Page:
I love the adage that "Stats don't lie," because it's so accurate in one manner of speaking, and so totally absurd in another. Data is data: it's how we interpret the data that's often the source of debate.
In the case of last week's Pew study the data has sparked a debate that this blogeuse is loving. I first read about it from The New York Times, whose article was (fascinatingly, I think) less about the findings and more about the interpersonal element – how are we subjectively experiencing the demographic shift?
Initially when reading about some interpretations of this data along the lines of this NY Times blog piece seemed irksome. Really, why terms like "Alpha" with the confrontational connotations in analyzing the situation? Obviously something a male-dominated media might do. Likewise, seeing expressions like "wearing the pants in a relationship" make me cringe, not only for the implication that any one person in a couple needs to be dominant, but that it's no longer true in a literal sense. Everybody wear pants anymore, people.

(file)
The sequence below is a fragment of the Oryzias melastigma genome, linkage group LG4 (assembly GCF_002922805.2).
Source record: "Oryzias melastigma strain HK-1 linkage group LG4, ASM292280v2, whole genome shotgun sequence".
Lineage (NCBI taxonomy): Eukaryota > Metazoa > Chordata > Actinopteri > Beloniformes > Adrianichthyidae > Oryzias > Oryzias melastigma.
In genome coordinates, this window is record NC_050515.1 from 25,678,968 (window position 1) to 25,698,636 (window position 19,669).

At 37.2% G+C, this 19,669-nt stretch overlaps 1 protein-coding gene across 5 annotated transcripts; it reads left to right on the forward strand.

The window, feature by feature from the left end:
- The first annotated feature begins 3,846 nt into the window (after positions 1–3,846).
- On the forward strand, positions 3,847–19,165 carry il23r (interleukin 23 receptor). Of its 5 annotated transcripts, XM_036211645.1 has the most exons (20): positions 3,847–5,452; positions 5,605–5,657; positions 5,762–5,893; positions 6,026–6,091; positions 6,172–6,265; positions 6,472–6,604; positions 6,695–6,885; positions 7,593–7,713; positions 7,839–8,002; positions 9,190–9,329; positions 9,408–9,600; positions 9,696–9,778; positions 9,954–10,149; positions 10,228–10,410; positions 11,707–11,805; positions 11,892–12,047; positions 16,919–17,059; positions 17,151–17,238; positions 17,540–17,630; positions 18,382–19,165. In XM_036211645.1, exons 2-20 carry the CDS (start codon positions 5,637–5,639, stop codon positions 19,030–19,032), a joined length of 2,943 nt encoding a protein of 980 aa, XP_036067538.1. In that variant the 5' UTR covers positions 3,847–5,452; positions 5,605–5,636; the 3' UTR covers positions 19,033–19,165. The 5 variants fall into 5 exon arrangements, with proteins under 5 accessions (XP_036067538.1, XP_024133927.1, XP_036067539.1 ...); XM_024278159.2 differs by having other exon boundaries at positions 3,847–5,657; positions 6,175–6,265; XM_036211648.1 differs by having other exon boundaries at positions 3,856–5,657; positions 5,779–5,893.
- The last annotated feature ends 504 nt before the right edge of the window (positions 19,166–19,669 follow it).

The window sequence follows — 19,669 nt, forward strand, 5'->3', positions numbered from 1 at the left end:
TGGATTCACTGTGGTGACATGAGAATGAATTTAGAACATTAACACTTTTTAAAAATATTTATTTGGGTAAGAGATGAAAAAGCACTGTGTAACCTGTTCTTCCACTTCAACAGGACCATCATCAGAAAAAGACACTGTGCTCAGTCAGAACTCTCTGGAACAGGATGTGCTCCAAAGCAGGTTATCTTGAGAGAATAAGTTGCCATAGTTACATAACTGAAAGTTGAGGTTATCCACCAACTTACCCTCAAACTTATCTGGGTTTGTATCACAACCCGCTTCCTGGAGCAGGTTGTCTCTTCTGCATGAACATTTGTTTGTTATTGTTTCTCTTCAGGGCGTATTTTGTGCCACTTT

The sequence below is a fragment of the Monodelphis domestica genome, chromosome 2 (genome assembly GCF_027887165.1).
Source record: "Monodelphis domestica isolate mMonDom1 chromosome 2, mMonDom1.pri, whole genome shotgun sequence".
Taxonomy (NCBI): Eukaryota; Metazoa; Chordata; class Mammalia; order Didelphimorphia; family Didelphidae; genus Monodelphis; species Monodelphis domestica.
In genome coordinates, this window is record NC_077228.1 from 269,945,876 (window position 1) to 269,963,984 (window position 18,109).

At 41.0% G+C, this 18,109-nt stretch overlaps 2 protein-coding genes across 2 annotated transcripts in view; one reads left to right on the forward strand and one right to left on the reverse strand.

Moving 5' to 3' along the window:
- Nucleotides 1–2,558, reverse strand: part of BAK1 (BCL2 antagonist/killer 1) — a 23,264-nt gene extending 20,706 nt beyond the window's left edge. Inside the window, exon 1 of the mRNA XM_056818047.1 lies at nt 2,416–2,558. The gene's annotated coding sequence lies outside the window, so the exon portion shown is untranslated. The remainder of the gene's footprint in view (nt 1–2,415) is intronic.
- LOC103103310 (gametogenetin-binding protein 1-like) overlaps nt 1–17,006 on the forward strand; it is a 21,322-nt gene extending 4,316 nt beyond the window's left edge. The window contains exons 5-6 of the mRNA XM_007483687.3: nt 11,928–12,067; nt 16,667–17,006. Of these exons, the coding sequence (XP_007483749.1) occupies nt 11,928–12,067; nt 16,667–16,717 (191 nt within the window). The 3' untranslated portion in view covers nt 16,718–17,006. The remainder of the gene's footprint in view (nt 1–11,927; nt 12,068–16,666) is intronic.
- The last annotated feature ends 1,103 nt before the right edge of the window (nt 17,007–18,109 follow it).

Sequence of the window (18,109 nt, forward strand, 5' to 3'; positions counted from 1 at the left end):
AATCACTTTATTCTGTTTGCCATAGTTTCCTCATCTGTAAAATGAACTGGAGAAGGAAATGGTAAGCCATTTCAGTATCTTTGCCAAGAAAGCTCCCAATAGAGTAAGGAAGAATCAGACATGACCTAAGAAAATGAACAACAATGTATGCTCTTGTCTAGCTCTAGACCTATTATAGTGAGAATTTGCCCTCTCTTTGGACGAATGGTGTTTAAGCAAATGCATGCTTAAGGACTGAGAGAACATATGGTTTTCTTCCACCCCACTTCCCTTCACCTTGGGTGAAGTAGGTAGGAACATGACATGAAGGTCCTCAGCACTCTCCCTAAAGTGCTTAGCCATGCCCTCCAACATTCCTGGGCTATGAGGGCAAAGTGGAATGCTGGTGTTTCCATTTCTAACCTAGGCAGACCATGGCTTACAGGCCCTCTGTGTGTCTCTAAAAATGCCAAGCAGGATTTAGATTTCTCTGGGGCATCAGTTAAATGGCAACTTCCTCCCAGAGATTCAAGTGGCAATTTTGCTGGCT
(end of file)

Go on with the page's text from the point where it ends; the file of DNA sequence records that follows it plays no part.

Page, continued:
But the reality is that money = power. It's not a particularly nice truth, but there it is. And I do like that the Pew study has started a debate that acknowledges that there is an unintentional power dynamic in a committed relationship between cohabiting couples. (I hesitate to say "marriage" because there are many common law, civil unions and other "nontraditional marriages" which would have the same qualities I'm writing about.) No matter how much two people strive to make all decisions together, when one member of the couple has the better job, there's going to be a little more influence to make life decisions like moving in favor of supporting that member's job. It's not always a question of regarding both people's wishes and coming to a decision together as much as, we need to eat. We're going to go where we can eat.
So back to the Times piece. The upshot of the piece that Mr. Roberts seems to want us to gather is that women are becoming "victims" of a male backlash from this shift. I won't disagree that there are men floating around who don't like the idea of smart women, women in power and with resources. And I've certainly experienced for myself how much it sucks to be condescended to by men who were making themselves feel better.
But that's their problem, not ours. We're clearly doing well, and other peoples' insecurity is not our fault. How does that make us "victims?"